Restaurant workers are fed up with politely asking – Texas Monthly


As the highly infectious delta variant of the coronavirus increased this summer, Texans rummaged through their dresser drawers and glove boxes to find those discarded masks – or they didn’t. Over the past few months, the pro and anti-masker divide has grown even more entrenched and political, and emotions are resounding in the hospitality industry. Nineteen months after the start of a pandemic, when many of us have long since resumed activities such as dining out, it’s easy to forget that restaurant and bar workers still find themselves in First line.

In the first phase of the pandemic, workers could give their clients a statewide mask warrant. This ended in March 2021. A few months later, on July 29, Governor Greg Abbott signed a decree which allows private businesses, including restaurants and bars, to set their own mask rules, while banning cities and other government entities from enforcing warrants. The restaurateurs and employees were alone.

Texas monthly asked half a dozen restaurateurs and managers how they and their staff are doing. Whatever masks policy they adopt, all are concerned about the health of their workers and feel that their servers have been turned into de facto police, but without any law enforcement to back them up, to less, of course, that a disagreement gets heated. . And nobody wants that.

Jon Alexis, owner of TJ’s Seafood Market, Dallas, and Malibu Poke, Dallas and Austin

We were among the first to hide in 2020 and we were very optimistic to control everything we could. At the time, I felt very comfortable saying, “Look, this is a municipal rule or it is a state law and we are being asked to comply with it”. Last year I lost sleep over what could happen if a guest got sick in one of my restaurants. But telling them what risks they should take is pretty burdensome; they know their status better than I do.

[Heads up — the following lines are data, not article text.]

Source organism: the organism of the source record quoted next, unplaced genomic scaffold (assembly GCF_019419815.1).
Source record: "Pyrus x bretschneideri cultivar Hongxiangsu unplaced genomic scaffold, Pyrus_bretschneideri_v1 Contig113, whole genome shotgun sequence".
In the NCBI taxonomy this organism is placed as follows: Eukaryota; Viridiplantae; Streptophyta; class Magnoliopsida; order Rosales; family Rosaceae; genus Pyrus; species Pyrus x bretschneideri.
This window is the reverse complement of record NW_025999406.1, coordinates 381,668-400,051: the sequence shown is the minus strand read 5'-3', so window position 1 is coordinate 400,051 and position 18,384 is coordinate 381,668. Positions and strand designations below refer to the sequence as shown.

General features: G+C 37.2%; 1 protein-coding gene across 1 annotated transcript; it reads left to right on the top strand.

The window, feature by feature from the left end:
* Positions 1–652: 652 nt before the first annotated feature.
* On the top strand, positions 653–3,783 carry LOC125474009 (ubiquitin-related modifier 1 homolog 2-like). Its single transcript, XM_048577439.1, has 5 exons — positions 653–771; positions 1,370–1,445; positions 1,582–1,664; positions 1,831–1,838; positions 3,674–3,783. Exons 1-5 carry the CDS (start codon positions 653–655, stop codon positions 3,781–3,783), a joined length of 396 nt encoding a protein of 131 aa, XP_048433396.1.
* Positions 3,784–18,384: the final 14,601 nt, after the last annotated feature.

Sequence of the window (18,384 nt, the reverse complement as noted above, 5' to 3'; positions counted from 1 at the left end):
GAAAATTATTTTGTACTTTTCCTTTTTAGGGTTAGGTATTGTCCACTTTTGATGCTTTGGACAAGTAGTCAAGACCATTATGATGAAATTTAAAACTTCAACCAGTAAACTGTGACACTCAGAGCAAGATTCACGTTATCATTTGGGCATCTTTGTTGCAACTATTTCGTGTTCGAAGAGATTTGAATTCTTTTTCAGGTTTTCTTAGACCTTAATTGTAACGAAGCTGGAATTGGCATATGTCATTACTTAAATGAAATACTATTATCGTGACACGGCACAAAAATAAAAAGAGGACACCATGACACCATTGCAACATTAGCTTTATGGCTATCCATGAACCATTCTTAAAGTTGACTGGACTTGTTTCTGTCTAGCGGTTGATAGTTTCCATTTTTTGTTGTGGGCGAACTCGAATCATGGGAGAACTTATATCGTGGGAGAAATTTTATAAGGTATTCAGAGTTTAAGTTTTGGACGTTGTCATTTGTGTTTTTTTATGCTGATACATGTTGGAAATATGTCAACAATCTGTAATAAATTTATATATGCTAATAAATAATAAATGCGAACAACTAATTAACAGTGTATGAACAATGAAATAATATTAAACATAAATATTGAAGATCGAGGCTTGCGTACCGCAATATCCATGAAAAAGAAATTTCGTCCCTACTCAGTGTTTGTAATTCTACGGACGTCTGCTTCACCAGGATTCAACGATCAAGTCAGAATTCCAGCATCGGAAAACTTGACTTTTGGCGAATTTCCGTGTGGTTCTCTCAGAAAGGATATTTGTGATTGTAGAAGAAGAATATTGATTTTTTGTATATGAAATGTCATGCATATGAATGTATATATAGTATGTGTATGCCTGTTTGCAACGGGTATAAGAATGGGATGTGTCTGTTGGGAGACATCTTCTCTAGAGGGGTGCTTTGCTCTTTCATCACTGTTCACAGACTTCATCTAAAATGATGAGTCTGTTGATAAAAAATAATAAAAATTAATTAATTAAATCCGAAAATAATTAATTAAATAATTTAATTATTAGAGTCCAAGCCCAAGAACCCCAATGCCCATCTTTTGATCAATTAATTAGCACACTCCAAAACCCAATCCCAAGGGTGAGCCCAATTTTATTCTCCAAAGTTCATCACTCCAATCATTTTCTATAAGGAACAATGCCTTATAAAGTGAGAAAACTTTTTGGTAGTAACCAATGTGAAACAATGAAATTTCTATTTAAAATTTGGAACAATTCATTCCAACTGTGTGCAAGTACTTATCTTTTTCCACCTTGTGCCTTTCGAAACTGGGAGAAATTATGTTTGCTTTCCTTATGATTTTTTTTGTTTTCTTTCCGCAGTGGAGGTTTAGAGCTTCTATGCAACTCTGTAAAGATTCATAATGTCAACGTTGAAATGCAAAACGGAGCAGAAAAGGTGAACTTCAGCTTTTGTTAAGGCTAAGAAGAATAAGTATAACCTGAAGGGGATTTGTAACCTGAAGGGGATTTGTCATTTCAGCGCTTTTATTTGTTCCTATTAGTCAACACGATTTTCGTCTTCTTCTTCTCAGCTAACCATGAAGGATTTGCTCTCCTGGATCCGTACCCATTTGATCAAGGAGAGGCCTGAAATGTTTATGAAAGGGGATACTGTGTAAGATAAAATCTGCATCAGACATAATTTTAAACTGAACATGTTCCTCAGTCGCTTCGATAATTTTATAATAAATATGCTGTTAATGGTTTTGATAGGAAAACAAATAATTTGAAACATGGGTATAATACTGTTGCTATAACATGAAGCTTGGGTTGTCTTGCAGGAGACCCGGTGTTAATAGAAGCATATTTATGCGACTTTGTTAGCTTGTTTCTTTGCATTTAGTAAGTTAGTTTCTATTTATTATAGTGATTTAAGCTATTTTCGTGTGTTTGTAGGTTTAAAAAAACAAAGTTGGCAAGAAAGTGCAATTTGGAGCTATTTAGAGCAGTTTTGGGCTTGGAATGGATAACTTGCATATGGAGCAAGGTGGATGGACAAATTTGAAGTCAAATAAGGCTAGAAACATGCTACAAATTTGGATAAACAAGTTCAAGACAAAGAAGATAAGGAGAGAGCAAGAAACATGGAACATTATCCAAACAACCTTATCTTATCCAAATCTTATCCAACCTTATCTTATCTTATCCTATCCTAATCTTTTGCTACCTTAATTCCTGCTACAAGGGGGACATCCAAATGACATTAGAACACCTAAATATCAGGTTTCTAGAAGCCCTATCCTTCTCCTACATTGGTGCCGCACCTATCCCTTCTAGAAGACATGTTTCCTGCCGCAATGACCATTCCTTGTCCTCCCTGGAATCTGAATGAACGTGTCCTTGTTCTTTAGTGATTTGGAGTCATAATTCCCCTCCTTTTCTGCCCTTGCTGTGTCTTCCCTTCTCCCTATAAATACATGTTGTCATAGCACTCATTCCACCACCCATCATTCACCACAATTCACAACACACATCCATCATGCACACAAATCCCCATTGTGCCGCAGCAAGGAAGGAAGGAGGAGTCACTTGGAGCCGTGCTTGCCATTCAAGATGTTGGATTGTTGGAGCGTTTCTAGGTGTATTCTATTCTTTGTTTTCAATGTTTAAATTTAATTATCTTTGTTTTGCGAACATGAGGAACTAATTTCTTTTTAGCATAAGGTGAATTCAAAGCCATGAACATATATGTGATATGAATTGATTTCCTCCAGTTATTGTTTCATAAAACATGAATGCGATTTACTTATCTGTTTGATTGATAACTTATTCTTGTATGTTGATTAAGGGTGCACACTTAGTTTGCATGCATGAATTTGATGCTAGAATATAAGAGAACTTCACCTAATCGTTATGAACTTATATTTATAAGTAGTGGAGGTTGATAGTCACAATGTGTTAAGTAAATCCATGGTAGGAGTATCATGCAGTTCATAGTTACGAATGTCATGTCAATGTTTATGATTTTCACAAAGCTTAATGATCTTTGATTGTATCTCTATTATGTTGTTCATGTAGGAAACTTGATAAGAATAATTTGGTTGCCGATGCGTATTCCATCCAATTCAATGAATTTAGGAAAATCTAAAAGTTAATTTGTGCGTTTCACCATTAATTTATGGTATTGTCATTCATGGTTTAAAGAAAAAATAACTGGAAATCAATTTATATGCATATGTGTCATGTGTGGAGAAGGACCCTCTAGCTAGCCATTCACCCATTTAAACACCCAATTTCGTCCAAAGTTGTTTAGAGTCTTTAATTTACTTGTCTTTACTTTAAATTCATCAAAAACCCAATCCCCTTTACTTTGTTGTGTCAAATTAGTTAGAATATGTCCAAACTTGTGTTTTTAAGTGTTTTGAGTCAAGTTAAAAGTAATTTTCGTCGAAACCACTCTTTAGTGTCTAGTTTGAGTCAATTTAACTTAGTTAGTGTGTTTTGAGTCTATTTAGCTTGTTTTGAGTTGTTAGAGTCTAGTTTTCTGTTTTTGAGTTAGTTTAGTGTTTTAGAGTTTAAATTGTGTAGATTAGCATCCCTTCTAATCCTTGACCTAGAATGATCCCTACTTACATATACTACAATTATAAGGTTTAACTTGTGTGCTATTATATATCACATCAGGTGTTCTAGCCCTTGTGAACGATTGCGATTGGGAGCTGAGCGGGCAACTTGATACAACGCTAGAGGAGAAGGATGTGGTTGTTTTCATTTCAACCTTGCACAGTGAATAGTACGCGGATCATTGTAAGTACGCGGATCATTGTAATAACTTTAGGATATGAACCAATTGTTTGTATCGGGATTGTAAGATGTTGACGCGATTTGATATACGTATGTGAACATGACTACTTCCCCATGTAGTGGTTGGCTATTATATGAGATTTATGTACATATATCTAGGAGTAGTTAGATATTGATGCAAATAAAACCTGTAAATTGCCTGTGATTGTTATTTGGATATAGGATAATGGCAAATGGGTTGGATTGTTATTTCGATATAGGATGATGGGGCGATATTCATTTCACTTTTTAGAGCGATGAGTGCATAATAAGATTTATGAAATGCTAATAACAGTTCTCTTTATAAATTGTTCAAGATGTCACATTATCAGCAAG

We are now in 2021 and I have the impression that it is not the job of a restaurant to manage the health of its customers. We have posted signs, but I just control the things I can, which is my staff and my policies. I will not put my staff at risk of having a fight with an unmasked person spraying saliva in their face, when that person will sit down and take off their mask to eat anyway. Even if the state presented a tougher policy today, I don’t think it would be enforceable, this cat is so far out of the bag. Everyone made their decision and now we’re just discussing which rules we want to choose, not even what it means when everyone chooses their own rules.

Jon Bonnell, chef-owner of Bonnell’s Fine Texas Cuisine; Waters; and Buffalo Bros Pizza, Wings & Subs, all in Fort Worth

Restaurants have not made the rule of the original mask. We weren’t asked, but suddenly, we took it upon ourselves to apply it. I would say that at our two fine dining restaurants twenty to thirty percent of the patrons come in with a mask, but at the sports bar maybe five percent wear one – and some people laugh at them. It’s even harder [since the state mask mandate was lifted] because the public has become even more politically polarized about it. If I were to post on social media – let’s say Facebook – and say that everyone who walks into our restaurants is required to wear masks, I would have thirty people saying, “You saved lives” and thirty saying, “I will never darken your door again, you are not texan! And if I said it the other way around – we’ll never put a mask on you – some would say, “God bless you for freedom, you are a great American!” and others would say, “You’re killing people right now. This is an impossible situation for restaurants. We put masks on all of our employees who deal with the public, but I don’t require them for customers. It’s a no-win and I don’t know the answer. [Bonnell has chronicled his pandemic experiences in Carry Out, Carry On: A Year in the Life of a Texas Chef.]

Kevin Fink, chef and co-owner of Emmer & Rye, Hestia and Henbit, all in Austin